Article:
If those who want to kill Christians believe they are one, he said, it is urgent that Christians be "united by the work of the Holy Spirit in prayer and in action on behalf of those who are weaker."
"Walk together. Work together. Love each other," Pope Francis told them.
Being baptized in the Spirit and knowing how to praise God, he said, "are not enough" if Christians don't also help those in need.
An Italian Pentecostal pastor, Giovanni Traettino, a friend of Pope Francis' since they met at an ecumenical charismatic gathering in Buenos Aires in 2006, told the crowd that as Christians grow in their love for God, they should simultaneously grow in love for one another.
"The movement of the Holy Spirit, also known as the Pentecostal movement, has in its DNA - its life in the Holy Spirit - the vocation to build Christian unity," he said.
Pentecostals and Catholic charismatics have not always gotten along, Traettino said. But "the election of Pope Francis clearly opened a new season, especially in relations with us."
Capuchin Father Raniero Cantalamessa, preacher of the papal household, offered a reflection also focusing on the ecumenical vocation of the charismatic renewal.
How many of the divisions among Christians "have been due to the desire to make a name for ourselves or for our own church more than for God," he asked. "A renewed outpouring of the Holy Spirit will not be possible without a collective movement of repentance on the part of all Christians."
Tens of thousands of people gathered for hours of song and prayer before the pope arrived. As Rome's summer sun beat down on the pilgrims, Elaine Pollard and Sandra Mobley from Holy Cross parish in Brooklyn, New York, found space in the shade under one of the few trees on the edge of the crowd. They had traveled to Rome with group of 88 people.
Both women are lifelong Catholics who discovered the charismatic renewal in 1989. Pollard said she has stayed with it "because my whole life changed. The first night I went I wasn't impressed." That was a Saturday and when she went to work on Monday, "I started to hum one of the songs and my heart just broke open, like living water" flowing forth. "It changed my whole life."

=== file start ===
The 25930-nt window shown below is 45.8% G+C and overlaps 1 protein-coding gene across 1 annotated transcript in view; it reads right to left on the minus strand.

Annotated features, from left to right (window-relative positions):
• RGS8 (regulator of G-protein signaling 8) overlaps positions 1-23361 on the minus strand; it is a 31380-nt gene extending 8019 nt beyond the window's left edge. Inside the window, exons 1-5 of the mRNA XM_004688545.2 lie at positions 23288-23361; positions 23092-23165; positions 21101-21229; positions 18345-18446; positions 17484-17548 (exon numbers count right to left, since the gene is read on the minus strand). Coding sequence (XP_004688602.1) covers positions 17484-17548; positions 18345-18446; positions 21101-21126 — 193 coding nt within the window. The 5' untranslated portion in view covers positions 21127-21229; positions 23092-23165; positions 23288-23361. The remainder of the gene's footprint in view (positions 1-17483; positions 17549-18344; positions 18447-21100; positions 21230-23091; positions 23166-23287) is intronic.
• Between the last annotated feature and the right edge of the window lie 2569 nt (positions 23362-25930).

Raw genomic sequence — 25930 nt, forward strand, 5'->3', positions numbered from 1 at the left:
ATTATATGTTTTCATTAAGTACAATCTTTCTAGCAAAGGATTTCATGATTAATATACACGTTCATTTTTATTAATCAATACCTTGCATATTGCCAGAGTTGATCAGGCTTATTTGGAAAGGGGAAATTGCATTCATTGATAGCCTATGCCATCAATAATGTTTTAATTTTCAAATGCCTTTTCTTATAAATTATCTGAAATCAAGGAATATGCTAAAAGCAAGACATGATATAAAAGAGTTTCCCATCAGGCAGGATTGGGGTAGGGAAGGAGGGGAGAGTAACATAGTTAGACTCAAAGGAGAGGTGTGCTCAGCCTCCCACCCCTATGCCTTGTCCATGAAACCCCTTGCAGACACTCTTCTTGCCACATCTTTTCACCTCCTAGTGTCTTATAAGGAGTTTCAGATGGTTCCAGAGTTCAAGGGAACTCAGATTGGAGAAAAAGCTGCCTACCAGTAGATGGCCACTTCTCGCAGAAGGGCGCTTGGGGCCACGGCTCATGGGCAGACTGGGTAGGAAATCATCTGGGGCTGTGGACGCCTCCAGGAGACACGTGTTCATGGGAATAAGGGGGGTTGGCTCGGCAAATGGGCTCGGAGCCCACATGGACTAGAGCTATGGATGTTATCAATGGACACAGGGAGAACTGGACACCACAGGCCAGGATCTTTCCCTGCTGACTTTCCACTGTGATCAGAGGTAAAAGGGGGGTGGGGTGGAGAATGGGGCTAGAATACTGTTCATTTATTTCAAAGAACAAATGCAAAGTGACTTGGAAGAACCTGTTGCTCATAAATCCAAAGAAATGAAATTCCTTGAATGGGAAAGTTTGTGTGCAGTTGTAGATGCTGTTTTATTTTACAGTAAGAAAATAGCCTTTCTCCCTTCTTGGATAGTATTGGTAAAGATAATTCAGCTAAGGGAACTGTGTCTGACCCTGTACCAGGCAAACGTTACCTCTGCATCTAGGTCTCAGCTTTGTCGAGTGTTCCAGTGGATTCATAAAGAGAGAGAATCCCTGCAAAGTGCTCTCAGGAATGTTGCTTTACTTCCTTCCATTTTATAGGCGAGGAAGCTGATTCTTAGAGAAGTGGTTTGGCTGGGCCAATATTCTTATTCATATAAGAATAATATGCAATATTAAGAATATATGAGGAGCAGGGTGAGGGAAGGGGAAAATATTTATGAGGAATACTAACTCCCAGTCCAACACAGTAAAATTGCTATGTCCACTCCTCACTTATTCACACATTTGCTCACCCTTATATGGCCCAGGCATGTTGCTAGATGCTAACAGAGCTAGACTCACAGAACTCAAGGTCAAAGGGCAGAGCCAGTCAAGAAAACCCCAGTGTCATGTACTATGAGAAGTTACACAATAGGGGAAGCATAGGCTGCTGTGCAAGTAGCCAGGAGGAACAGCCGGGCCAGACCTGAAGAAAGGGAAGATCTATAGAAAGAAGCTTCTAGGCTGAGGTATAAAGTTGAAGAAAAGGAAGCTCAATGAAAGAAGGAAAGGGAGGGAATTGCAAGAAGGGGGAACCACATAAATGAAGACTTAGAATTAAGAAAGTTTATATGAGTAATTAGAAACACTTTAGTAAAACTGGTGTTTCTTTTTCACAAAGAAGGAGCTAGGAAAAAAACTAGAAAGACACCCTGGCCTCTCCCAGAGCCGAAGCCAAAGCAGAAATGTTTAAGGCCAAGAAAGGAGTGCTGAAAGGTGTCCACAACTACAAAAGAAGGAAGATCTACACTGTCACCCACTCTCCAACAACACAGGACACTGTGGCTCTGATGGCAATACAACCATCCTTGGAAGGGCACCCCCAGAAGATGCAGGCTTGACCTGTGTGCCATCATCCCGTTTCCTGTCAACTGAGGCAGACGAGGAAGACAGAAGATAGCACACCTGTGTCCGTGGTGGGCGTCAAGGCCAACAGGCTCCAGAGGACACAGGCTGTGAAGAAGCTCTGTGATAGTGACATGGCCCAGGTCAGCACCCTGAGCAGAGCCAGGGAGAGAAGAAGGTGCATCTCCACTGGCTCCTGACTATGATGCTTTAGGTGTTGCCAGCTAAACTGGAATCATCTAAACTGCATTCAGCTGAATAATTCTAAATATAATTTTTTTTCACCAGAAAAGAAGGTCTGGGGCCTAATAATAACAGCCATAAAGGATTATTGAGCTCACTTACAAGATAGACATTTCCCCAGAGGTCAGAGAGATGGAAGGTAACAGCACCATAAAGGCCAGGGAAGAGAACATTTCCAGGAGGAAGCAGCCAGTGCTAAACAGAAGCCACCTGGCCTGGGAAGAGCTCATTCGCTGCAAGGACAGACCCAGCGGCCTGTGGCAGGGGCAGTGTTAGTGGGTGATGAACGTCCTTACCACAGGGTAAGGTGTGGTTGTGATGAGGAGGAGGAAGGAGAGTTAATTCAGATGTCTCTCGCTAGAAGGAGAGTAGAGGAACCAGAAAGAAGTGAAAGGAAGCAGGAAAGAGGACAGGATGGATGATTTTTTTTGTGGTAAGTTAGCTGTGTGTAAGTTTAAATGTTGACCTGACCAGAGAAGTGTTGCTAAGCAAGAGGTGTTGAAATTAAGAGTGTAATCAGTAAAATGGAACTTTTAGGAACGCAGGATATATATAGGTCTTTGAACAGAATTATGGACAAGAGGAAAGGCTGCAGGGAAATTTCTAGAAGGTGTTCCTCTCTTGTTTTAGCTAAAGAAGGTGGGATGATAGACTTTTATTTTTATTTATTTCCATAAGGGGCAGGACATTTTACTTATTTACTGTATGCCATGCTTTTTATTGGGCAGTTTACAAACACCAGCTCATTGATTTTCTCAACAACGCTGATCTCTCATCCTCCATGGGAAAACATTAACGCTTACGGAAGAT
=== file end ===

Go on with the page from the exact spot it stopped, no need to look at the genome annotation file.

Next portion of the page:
As she spoke to Catholic News Service, the choir on stage started singing, "10,000 Reasons," a song of praise. Pollard started to cry.
"We were singing this song when my husband died" 15 months ago, she said. He was in the hospital, dying, and her adopted daughter started singing it. Other relatives, who couldn't be there in person, were connected by Skype and they were singing it, too, as he passed away.
It is still difficult, she said, but "he wanted me to come and be here."
Kaye and George Balsam and Terry Mroz from St. Gabriel the Archangel parish in McKinney, Texas, were at the Circus Maximus as part of a 130-person pilgrimage that visited the Holy Land before arriving in Rome for the Pentecost celebrations.
The trip was George's first with charismatics and he was enthused. "This is what we need to reinvent the church," he said. Getting people excited about the faith is what is needed if "we want the church to get straightened out and stop losing people," he said.
Mroz said, "We receive baptism as babies and then we're confirmed," but so many people experience the sacraments only as "ritual" and are unaware of the power the sacraments hold. The charismatic renewal "reawakens those gifts you received at baptism and confirmation. Until you get the Holy Spirit, you don't get this reawakening. That's what it is - a reawakening of the gifts given you before."
Share this story
Manage my subcription hereManage